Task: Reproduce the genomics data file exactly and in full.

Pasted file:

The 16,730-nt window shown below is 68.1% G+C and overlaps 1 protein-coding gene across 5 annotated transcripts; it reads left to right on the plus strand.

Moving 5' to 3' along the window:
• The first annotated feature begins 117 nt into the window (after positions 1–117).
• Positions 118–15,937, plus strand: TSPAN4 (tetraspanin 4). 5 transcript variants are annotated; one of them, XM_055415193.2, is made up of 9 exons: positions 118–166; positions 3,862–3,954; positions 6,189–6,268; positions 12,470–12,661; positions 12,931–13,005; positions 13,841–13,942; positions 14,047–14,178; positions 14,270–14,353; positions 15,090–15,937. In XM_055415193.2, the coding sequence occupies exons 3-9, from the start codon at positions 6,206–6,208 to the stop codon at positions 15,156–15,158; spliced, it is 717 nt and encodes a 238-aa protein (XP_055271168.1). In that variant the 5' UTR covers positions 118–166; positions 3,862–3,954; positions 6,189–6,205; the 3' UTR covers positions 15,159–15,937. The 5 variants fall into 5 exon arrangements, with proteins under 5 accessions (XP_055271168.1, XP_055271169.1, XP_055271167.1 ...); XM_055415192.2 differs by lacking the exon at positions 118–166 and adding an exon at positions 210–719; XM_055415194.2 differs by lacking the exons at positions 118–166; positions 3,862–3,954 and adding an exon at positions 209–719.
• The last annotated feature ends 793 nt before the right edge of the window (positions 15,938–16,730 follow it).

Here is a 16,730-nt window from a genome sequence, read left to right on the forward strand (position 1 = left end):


The 16,730-nt window shown below is 68.1% G+C and overlaps 1 protein-coding gene across 5 annotated transcripts; it reads left to right on the plus strand.

Moving 5' to 3' along the window:
• The first annotated feature begins 117 nt into the window (after positions 1–117).
• Positions 118–15,937, plus strand: TSPAN4 (tetraspanin 4). 5 transcript variants are annotated; one of them, XM_055415193.2, is made up of 9 exons: positions 118–166; positions 3,862–3,954; positions 6,189–6,268; positions 12,470–12,661; positions 12,931–13,005; positions 13,841–13,942; positions 14,047–14,178; positions 14,270–14,353; positions 15,090–15,937. In XM_055415193.2, the coding sequence occupies exons 3-9, from the start codon at positions 6,206–6,208 to the stop codon at positions 15,156–15,158; spliced, it is 717 nt and encodes a 238-aa protein (XP_055271168.1). In that variant the 5' UTR covers positions 118–166; positions 3,862–3,954; positions 6,189–6,205; the 3' UTR covers positions 15,159–15,937. The 5 variants fall into 5 exon arrangements, with proteins under 5 accessions (XP_055271168.1, XP_055271169.1, XP_055271167.1 ...); XM_055415192.2 differs by lacking the exon at positions 118–166 and adding an exon at positions 210–719; XM_055415194.2 differs by lacking the exons at positions 118–166; positions 3,862–3,954 and adding an exon at positions 209–719.
• The last annotated feature ends 793 nt before the right edge of the window (positions 15,938–16,730 follow it).

Here is a 16,730-nt window from a genome sequence, read left to right on the forward strand (position 1 = left end):